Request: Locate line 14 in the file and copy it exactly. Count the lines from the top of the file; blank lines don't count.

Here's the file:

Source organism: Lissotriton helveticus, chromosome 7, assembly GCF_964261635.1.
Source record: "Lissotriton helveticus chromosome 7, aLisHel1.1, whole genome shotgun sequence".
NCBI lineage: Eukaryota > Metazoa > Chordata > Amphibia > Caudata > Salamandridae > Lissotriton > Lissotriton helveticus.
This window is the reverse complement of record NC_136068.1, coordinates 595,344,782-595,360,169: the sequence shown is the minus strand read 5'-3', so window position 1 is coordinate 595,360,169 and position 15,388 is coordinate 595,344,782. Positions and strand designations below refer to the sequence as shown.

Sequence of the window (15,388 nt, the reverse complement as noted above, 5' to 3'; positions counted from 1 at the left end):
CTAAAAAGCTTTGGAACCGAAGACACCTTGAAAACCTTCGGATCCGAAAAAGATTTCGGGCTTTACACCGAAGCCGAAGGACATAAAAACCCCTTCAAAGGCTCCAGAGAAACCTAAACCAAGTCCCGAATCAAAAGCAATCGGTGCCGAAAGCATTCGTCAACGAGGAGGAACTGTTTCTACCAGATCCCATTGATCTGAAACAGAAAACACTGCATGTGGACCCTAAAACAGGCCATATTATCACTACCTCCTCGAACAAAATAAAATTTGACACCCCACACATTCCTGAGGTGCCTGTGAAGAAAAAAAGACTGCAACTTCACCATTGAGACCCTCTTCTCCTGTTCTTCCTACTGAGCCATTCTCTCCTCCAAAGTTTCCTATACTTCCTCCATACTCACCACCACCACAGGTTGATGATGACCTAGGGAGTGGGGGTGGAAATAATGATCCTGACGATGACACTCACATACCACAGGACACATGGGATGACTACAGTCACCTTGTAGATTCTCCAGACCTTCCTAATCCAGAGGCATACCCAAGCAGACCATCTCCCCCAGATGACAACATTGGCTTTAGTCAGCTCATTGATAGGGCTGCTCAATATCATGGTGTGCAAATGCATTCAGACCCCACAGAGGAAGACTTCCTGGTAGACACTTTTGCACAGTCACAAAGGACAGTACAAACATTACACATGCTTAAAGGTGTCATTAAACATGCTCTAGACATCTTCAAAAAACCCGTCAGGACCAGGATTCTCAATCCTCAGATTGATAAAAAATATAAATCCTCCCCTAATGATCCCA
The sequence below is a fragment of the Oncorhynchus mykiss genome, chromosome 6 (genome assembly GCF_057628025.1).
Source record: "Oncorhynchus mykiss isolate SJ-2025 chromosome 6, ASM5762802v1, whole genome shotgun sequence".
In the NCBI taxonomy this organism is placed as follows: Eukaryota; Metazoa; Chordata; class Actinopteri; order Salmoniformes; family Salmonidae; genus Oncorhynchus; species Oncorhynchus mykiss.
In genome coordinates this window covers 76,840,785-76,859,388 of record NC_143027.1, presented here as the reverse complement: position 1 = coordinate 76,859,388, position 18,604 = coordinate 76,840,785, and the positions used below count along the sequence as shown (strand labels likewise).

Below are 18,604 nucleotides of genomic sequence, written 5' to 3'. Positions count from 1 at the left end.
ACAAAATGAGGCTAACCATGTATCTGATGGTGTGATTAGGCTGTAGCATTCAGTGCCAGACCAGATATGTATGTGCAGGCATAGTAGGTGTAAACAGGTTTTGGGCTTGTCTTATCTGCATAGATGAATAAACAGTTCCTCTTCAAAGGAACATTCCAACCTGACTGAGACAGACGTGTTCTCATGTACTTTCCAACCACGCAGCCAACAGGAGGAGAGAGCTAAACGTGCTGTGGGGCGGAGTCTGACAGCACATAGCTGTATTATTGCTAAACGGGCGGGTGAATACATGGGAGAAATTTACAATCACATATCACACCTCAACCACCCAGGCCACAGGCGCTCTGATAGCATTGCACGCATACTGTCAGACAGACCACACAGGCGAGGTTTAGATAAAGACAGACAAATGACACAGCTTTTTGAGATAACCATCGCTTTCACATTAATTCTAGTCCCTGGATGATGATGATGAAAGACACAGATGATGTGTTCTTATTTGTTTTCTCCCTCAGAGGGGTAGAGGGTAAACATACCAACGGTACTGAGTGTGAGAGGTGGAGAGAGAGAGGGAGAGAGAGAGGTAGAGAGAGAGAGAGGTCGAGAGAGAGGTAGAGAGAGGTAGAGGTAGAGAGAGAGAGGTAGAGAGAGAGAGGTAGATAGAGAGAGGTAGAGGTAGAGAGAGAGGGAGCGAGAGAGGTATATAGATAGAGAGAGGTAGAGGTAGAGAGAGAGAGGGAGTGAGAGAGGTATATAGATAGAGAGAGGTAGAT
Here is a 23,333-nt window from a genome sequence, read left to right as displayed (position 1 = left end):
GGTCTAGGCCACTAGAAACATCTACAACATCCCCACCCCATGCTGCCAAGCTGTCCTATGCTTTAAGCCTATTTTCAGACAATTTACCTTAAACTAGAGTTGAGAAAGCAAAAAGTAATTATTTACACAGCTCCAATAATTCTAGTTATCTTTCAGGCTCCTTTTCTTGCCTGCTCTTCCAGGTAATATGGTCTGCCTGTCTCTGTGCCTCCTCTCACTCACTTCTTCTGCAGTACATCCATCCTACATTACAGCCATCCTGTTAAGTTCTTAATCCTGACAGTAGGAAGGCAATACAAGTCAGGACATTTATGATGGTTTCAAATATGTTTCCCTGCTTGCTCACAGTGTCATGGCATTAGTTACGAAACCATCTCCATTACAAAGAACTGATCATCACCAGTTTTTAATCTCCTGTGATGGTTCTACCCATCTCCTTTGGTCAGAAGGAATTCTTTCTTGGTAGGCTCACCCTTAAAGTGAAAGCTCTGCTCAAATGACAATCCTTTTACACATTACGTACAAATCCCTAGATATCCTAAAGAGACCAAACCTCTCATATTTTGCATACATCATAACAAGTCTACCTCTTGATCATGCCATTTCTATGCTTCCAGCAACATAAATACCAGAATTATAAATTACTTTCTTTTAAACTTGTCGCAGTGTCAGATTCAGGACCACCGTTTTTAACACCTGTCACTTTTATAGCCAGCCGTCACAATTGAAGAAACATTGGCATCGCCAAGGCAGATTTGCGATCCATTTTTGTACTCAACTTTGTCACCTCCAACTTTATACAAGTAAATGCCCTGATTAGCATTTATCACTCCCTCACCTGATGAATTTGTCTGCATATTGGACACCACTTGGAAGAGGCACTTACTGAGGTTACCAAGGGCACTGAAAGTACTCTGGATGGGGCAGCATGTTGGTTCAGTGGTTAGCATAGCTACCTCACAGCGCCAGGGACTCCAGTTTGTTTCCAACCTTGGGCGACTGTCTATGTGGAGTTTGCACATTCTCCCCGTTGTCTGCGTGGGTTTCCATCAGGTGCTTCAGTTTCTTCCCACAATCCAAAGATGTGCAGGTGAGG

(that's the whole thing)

GGTCTAGGCCACTAGAAACATCTACAACATCCCCACCCCATGCTGCCAAGCTGTCCTATGCTTTAAGCCTATTTTCAGACAATTTACCTTAAACTAGAGTTGAGAAAGCAAAAAGTAATTATTTACACAGCTCCAATAATTCTAGTTATCTTTCAGGCTCCTTTTCTTGCCTGCTCTTCCAGGTAATATGGTCTGCCTGTCTCTGTGCCTCCTCTCACTCACTTCTTCTGCAGTACATCCATCCTACATTACAGCCATCCTGTTAAGTTCTTAATCCTGACAGTAGGAAGGCAATACAAGTCAGGACATTTATGATGGTTTCAAATATGTTTCCCTGCTTGCTCACAGTGTCATGGCATTAGTTACGAAACCATCTCCATTACAAAGAACTGATCATCACCAGTTTTTAATCTCCTGTGATGGTTCTACCCATCTCCTTTGGTCAGAAGGAATTCTTTCTTGGTAGGCTCACCCTTAAAGTGAAAGCTCTGCTCAAATGACAATCCTTTTACACATTACGTACAAATCCCTAGATATCCTAAAGAGACCAAACCTCTCATATTTTGCATACATCATAACAAGTCTACCTCTTGATCATGCCATTTCTATGCTTCCAGCAACATAAATACCAGAATTATAAATTACTTTCTTTTAAACTTGTCGCAGTGTCAGATTCAGGACCACCGTTTTTAACACCTGTCACTTTTATAGCCAGCCGTCACAATTGAAGAAACATTGGCATCGCCAAGGCAGATTTGCGATCCATTTTTGTACTCAACTTTGTCACCTCCAACTTTATACAAGTAAATGCCCTGATTAGCATTTATCACTCCCTCACCTGATGAATTTGTCTGCATATTGGACACCACTTGGAAGAGGCACTTACTGAGGTTACCAAGGGCACTGAAAGTACTCTGGATGGGGCAGCATGTTGGTTCAGTGGTTAGCATAGCTACCTCACAGCGCCAGGGACTCCAGTTTGTTTCCAACCTTGGGCGACTGTCTATGTGGAGTTTGCACATTCTCCCCGTTGTCTGCGTGGGTTTCCATCAGGTGCTTCAGTTTCTTCCCACAATCCAAAGATGTGCAGGTGAGG